“Freedom is just another word for nothing left to lose.” -Kris Kristofferson, “Me and Bobby McGee”
In Norman Jewison’s 1975 film, “Rollerball,” political governments around the world have been replaced by corporations. Wars are a thing of the past, as are political campaigns, political corruption and political positions. The world is highly sanitized with the masses kept content with the corporate products that they purchase and consume. Competition may exist between corporations, but only to the extent that the overall economy is not disrupted thereby. Some of this competition, we are led to believe, may be deemed desirable to foster improvement in the products that are provided to the masses for consumption. Some of it, however, is clearly just for appearances, with the ultra-violent sport of rollerball providing the ultimate appearance of competition.
In truth, the game is as controlled as everything else in the utopian world the corporations have created. Everyone is part of a grand master plan, devised and implemented by the mega-corporations and pronounced by their designated leader (John Houseman in a post-“Paper Chase” role).
The movie didn’t dwell on these details, which was a weakness, since, instead of exploring a harrowing vision that might have been akin to a futuristic “1984,” the plot involved the battle of one individual (James Caan, the star player on the best team in the rollerball sport) to reject the corporate dictates for his career and his life.
A similar theme, presented in a decidedly more humorous light, was evident in Sidney Lumet’s 1976 film, “Network” (from an Oscar-winning screenplay by Paddy Chayefsky), wherein the corporate powers of television news first create and then kill an anchorman who stirred the masses with the enraged cry, “I’m as mad as hell, and I’m not gonna take this anymore.”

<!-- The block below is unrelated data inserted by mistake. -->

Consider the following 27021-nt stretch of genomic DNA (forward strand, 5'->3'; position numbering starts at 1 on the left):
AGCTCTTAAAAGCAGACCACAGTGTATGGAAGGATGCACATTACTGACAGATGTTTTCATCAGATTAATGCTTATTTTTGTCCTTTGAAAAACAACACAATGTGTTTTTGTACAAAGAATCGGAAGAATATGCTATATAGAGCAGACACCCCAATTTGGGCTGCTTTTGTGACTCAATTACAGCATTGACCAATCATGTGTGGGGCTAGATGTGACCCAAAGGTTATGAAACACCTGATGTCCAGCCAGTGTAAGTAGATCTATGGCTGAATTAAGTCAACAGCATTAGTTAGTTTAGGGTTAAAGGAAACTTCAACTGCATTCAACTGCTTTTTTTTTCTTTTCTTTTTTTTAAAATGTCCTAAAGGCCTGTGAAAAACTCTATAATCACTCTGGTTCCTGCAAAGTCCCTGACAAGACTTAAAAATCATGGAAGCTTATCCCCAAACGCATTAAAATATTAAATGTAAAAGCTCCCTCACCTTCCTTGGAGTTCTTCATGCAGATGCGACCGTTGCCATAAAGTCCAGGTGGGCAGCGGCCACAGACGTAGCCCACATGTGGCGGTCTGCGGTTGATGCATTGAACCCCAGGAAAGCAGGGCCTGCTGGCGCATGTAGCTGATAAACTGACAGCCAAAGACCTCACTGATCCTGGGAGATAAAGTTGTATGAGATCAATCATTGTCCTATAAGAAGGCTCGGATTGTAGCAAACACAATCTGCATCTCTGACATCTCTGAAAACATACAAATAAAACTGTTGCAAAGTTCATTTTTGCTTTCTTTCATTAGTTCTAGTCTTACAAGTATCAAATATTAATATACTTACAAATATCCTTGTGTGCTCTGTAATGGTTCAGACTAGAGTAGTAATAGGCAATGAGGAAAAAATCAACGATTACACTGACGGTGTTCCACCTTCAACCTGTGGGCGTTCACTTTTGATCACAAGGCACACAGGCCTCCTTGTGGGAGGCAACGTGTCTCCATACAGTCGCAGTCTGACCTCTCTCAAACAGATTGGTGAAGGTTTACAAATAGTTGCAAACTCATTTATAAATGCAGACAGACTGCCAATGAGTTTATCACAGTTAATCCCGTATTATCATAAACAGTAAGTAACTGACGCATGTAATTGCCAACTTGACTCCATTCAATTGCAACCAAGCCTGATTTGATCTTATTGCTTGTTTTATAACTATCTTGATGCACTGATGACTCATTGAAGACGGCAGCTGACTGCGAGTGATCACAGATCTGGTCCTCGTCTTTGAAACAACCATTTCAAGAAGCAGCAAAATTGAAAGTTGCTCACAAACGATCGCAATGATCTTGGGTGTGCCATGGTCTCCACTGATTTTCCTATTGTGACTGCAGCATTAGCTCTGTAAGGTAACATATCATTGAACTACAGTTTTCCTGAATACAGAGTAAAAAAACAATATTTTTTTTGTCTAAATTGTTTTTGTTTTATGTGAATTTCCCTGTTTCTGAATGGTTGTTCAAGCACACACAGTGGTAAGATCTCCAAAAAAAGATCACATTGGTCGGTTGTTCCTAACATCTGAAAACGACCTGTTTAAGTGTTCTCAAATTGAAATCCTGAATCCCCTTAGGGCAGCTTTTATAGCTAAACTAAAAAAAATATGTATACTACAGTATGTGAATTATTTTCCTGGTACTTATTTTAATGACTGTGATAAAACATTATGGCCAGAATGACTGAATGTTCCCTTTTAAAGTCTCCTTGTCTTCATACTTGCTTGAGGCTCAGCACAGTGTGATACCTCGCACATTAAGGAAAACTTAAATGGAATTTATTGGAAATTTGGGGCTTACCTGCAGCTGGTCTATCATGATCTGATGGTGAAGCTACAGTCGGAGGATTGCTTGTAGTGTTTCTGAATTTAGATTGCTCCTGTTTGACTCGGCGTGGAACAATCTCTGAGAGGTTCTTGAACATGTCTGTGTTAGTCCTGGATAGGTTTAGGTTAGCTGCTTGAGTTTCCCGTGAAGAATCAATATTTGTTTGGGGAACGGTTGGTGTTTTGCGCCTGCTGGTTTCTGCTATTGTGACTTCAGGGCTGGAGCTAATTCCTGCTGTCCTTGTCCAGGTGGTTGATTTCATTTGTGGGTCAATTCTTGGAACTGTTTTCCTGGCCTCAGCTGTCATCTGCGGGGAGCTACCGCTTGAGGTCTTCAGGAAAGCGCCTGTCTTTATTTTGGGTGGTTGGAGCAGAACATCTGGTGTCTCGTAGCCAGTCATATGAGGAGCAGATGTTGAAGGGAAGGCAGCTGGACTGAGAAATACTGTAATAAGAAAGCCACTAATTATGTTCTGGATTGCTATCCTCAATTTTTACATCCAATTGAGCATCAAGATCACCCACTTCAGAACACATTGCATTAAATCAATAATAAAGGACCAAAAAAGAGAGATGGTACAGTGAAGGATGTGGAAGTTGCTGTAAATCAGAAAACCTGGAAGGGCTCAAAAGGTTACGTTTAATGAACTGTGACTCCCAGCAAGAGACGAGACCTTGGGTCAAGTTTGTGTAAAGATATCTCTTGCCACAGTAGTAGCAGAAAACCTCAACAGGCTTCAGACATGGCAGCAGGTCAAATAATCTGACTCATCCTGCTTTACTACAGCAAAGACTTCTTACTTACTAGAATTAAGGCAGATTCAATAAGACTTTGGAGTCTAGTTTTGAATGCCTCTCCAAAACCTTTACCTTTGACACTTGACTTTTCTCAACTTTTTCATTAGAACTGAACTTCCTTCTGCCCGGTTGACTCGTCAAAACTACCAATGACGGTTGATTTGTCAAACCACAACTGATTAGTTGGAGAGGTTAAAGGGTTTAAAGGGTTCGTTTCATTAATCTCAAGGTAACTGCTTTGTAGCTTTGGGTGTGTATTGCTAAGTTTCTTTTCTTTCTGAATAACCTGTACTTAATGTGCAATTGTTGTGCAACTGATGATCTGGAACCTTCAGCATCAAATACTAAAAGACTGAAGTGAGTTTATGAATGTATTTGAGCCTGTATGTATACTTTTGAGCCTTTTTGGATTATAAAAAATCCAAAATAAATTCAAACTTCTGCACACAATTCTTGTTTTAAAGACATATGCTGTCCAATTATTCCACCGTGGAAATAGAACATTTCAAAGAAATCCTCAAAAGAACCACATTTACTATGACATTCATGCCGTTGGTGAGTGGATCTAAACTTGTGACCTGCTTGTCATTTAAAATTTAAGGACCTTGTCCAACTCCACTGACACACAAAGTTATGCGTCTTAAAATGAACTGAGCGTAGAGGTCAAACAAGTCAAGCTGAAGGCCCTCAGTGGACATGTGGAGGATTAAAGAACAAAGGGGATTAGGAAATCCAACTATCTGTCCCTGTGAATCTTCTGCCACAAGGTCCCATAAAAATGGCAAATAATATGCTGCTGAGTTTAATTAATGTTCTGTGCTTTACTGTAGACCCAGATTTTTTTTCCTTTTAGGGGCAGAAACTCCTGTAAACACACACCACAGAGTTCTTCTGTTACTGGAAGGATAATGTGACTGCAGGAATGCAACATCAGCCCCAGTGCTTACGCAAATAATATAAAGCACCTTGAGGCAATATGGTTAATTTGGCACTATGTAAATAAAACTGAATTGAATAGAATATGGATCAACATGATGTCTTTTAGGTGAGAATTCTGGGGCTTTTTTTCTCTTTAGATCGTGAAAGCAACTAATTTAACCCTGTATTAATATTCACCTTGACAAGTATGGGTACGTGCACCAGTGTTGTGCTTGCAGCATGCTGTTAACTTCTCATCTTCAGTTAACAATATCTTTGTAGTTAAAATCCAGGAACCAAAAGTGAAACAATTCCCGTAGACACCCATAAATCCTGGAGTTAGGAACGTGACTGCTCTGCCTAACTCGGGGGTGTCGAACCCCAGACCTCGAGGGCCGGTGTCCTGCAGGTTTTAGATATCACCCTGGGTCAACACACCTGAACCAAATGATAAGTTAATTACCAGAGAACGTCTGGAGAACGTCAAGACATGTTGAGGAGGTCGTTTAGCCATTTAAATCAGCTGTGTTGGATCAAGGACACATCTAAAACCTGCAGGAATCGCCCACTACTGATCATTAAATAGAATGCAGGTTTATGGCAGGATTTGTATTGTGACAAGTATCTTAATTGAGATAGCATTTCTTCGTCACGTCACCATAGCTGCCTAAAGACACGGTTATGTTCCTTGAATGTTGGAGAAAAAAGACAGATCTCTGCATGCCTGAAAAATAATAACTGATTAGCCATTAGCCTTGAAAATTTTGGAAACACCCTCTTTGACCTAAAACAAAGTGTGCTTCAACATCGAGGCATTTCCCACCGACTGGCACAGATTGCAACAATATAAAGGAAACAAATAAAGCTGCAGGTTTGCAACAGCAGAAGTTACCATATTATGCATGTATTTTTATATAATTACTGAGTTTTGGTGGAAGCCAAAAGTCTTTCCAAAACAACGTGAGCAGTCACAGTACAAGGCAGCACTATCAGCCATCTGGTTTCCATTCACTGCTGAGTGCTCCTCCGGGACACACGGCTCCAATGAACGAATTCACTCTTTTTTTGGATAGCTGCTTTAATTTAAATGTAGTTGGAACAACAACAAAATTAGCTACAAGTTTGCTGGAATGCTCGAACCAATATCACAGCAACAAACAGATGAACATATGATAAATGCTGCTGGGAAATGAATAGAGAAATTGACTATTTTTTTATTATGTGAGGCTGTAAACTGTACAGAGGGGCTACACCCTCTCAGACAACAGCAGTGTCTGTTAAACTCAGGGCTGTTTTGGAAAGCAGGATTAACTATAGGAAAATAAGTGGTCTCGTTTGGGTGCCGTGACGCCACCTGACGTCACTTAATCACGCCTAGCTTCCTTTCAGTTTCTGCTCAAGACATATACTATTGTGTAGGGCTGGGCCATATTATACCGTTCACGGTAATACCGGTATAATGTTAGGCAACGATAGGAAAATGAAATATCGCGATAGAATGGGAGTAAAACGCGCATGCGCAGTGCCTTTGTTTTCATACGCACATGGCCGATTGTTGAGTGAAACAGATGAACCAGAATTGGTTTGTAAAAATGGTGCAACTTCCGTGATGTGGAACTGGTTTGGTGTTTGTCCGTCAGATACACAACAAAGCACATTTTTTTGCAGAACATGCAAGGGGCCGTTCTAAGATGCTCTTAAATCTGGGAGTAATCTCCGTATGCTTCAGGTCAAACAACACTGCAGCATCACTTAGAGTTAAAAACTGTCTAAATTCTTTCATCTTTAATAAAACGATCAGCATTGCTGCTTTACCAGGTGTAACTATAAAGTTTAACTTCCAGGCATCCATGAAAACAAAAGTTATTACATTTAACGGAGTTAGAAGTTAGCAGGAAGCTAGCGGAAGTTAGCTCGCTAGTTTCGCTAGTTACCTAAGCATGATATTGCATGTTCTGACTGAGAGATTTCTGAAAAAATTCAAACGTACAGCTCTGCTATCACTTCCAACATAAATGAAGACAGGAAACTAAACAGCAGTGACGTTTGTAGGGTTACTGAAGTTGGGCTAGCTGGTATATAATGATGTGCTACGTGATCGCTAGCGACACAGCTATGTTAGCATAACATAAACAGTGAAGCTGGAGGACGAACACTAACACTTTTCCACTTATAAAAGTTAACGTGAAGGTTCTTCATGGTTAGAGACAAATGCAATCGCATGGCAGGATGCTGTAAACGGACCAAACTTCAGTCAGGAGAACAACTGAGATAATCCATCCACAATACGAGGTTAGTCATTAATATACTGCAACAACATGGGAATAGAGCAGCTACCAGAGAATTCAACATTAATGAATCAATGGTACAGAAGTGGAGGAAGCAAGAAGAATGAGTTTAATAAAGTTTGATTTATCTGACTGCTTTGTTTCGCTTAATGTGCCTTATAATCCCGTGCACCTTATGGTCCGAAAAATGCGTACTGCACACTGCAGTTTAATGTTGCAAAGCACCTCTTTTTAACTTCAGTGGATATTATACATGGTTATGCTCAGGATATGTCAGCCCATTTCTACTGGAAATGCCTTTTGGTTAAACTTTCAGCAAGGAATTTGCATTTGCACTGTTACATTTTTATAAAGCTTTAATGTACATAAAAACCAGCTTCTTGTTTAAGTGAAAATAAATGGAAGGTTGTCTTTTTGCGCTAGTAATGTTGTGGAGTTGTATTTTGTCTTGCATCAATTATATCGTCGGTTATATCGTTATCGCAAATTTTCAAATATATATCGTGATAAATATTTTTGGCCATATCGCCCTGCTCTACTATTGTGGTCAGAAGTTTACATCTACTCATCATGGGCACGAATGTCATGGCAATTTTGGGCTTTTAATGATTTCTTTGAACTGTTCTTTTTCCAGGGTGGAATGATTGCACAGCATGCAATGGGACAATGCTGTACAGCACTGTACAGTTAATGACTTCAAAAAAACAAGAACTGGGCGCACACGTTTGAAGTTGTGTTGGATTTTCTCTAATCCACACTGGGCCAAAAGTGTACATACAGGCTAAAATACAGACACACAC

The anchorman, Howard Beale (Peter Finch in an Oscar-winning role), expressed the frustration of the masses for the lack of control they felt in their daily lives. Beale was permitted by the corporate bosses to be a hero until he threatened the corporate image by becoming bigger than the corporation. At that point, he was confronted by the CEO (Ned Beatty in an Oscar-nominated role) of the corporate empire that Beale’s network was part of.
In this classic scene, Beatty, in God-like tones in the darkened corporate board room, bellows that Beale has “meddled with the primal forces of nature.” He goes on in his rant to tell Beale that, “There is no democracy; there is no America. There is only” … and then he proceeds to list the mega-corporations that really do rule the world.
These films were far more prescient than we may well have realized at the time. The world of the mid-1970’s (or at least America’s version of it) was completely consumed with the post-Viet Nam, post-Watergate sense of confusion and malaise that flowed from the realization that, yes, we could lose a major war and, yes, our presidents could well be crooks.